DAA thanks Jonathan Streetman, Health & Social Service Reporter, and The Herald Times for allowing us to re-post the following article:
By Jonathan Streetman 812-331-4353 | firstname.lastname@example.org | Feb. 15, 2017
On Valentine’s Day, cards created and given by a loved one can say much more than the words inside them.
At Jill’s House Memory Care, a facility for individuals with memory problems such as Alzheimer’s disease and other types of dementia, residents were able to make Valentine’s Day cards for loved ones to say the words they may have trouble saying now.
While the residents made cards, their caregivers — family members who give so much of their own time and energy — met in a support group and were able to talk openly about the challenges they face, with people who understand what they’re going through.
The side-by-side support group/card-making event was the idea of Heather Kinderthain, Jill’s House community relations coordinator, and Leon Olenick, bereavement coordinator at SouthernCare Hospice. Olenick’s wife, Jackie, used her skills as an artist to help the residents create their cards.
Events in which not only the resident, but also the caretaker are taken care of are crucially important, Leon Olenick said.
“Caregivers need attention, too,” he said. “Caregiving can be a very isolating thing. It’s important for them to know that they’re not alone.”
Tuesday’s event was the first of a monthly series of side-by-side events that the Olenicks will lead. Every second Tuesday of the month at Jill’s House, free and open to the public, Jackie Olenick will help residents and members of the community who have memory-related illnesses to create an art project while Leon Olenick leads the support group.
The Olenicks have created a few memories of their own over the years. After meeting Jackie when she was 12 years old, Leon, 14 at the time, was pretty sure he’d met the love of his life. When she turned 18, he married her.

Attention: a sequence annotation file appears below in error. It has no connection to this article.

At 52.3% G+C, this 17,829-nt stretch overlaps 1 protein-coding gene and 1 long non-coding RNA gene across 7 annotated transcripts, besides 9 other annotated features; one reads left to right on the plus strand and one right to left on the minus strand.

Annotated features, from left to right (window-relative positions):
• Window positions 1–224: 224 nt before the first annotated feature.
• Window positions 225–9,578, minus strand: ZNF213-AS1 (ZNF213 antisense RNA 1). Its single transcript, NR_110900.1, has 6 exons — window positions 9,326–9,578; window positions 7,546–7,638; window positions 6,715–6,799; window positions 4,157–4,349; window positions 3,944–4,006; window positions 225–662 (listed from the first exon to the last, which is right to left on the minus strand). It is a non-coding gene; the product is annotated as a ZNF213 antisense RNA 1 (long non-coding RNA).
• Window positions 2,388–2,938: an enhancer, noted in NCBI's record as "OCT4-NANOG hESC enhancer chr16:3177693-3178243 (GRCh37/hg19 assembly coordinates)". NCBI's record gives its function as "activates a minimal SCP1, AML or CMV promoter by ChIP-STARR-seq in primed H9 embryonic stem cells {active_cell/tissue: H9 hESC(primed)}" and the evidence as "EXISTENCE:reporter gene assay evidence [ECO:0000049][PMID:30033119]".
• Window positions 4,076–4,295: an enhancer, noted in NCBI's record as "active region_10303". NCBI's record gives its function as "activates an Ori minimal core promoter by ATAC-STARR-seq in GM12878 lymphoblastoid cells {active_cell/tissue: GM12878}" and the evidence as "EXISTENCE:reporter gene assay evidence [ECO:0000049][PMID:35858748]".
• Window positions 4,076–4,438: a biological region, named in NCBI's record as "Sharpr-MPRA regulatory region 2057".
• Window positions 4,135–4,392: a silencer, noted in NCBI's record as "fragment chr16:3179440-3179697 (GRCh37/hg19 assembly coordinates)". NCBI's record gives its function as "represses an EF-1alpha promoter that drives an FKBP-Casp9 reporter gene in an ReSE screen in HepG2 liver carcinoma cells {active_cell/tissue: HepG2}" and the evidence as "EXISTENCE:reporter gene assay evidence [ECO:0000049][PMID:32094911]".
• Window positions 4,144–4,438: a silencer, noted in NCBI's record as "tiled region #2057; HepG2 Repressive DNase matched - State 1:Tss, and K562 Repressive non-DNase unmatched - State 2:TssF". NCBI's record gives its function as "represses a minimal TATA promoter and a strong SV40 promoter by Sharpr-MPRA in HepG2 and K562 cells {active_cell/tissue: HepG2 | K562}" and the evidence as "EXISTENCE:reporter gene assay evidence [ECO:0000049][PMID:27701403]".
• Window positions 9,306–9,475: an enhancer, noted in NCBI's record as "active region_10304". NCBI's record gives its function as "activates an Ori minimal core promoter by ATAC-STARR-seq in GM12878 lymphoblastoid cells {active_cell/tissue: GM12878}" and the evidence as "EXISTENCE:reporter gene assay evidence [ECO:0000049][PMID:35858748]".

That was 52 years ago.
“Instead of buying each other a box of chocolates or something like that, we decided this was a much better way to spend our Valentine’s Day,” Leon Olenick said. “We’ve always found that when you give back this life, it enriches your own life that much more.”
“There’s nothing else we’d rather be doing today,” Jackie Olenick added.
Events benefit everyone
While Tuesday’s event was the first of this kind, Kinderthain said Jill’s House has done similar events in the past, and they’re always beneficial to everyone involved, residents and caregivers alike.
“One of the best types of mental stimulation is creativity,” Kinderthain said. “If a resident wants to learn to play the piano, we help with that. If they want to cook their eggs in the morning for breakfast, we help with that, too. Creating cards that they can send to their loved ones is another great activity that stimulates brain activity.”
Jackie Olenick said making Valentine’s Day cards was the obvious choice for the project this time.
“It’s a project that can easily have a successful outcome,” she said. “And it’s a memory that doesn’t go away. They can send it to someone, and that memory is physical, it can be kept.”
Jan Bays, both a caregiver and director of program development and education at Jill’s House, said it was great that several caregivers joined their loved ones for lunch and conversation before breaking off into groups.
“I think that care partners feel guilty about tearing apart from the person that they’re caring for. Because of that, they might not get out as often as they used to, and could feel like they’re all alone. Things like this keep people from feeling isolated,” Bays said. “It’s so important to get out and socialize with others who know what you’re going through, and to receive the support that can offer.”
This post originally appeared on Herald Times Online.